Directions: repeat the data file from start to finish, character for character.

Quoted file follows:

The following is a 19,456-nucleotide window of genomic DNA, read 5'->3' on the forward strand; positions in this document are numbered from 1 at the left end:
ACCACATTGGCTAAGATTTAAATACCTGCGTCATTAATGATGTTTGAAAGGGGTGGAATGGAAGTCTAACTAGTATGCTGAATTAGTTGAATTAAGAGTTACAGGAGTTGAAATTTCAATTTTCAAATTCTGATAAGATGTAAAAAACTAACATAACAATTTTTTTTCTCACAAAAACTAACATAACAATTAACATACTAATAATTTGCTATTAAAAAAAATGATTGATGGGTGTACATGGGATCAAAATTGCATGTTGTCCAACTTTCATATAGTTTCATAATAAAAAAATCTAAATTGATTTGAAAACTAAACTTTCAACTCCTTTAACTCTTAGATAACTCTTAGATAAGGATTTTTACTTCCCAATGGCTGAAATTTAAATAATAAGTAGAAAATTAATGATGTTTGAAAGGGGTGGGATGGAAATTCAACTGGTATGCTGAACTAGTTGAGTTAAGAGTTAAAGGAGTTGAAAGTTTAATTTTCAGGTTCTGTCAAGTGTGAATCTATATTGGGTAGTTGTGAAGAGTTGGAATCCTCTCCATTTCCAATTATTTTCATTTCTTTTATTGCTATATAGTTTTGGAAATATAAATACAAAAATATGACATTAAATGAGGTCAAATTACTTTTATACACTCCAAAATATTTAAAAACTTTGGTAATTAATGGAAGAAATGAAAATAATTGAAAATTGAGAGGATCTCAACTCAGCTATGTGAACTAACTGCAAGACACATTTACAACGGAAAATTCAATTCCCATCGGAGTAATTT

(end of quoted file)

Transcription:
The following is a 19,456-nucleotide window of genomic DNA, read 5'->3' on the forward strand; positions in this document are numbered from 1 at the left end:
ACCACATTGGCTAAGATTTAAATACCTGCGTCATTAATGATGTTTGAAAGGGGTGGAATGGAAGTCTAACTAGTATGCTGAATTAGTTGAATTAAGAGTTACAGGAGTTGAAATTTCAATTTTCAAATTCTGATAAGATGTAAAAAACTAACATAACAATTTTTTTTCTCACAAAAACTAACATAACAATTAACATACTAATAATTTGCTATTAAAAAAAATGATTGATGGGTGTACATGGGATCAAAATTGCATGTTGTCCAACTTTCATATAGTTTCATAATAAAAAAATCTAAATTGATTTGAAAACTAAACTTTCAACTCCTTTAACTCTTAGATAACTCTTAGATAAGGATTTTTACTTCCCAATGGCTGAAATTTAAATAATAAGTAGAAAATTAATGATGTTTGAAAGGGGTGGGATGGAAATTCAACTGGTATGCTGAACTAGTTGAGTTAAGAGTTAAAGGAGTTGAAAGTTTAATTTTCAGGTTCTGTCAAGTGTGAATCTATATTGGGTAGTTGTGAAGAGTTGGAATCCTCTCCATTTCCAATTATTTTCATTTCTTTTATTGCTATATAGTTTTGGAAATATAAATACAAAAATATGACATTAAATGAGGTCAAATTACTTTTATACACTCCAAAATATTTAAAAACTTTGGTAATTAATGGAAGAAATGAAAATAATTGAAAATTGAGAGGATCTCAACTCAGCTATGTGAACTAACTGCAAGACACATTTACAACGGAAAATTCAATTCCCATCGGAGTAATTT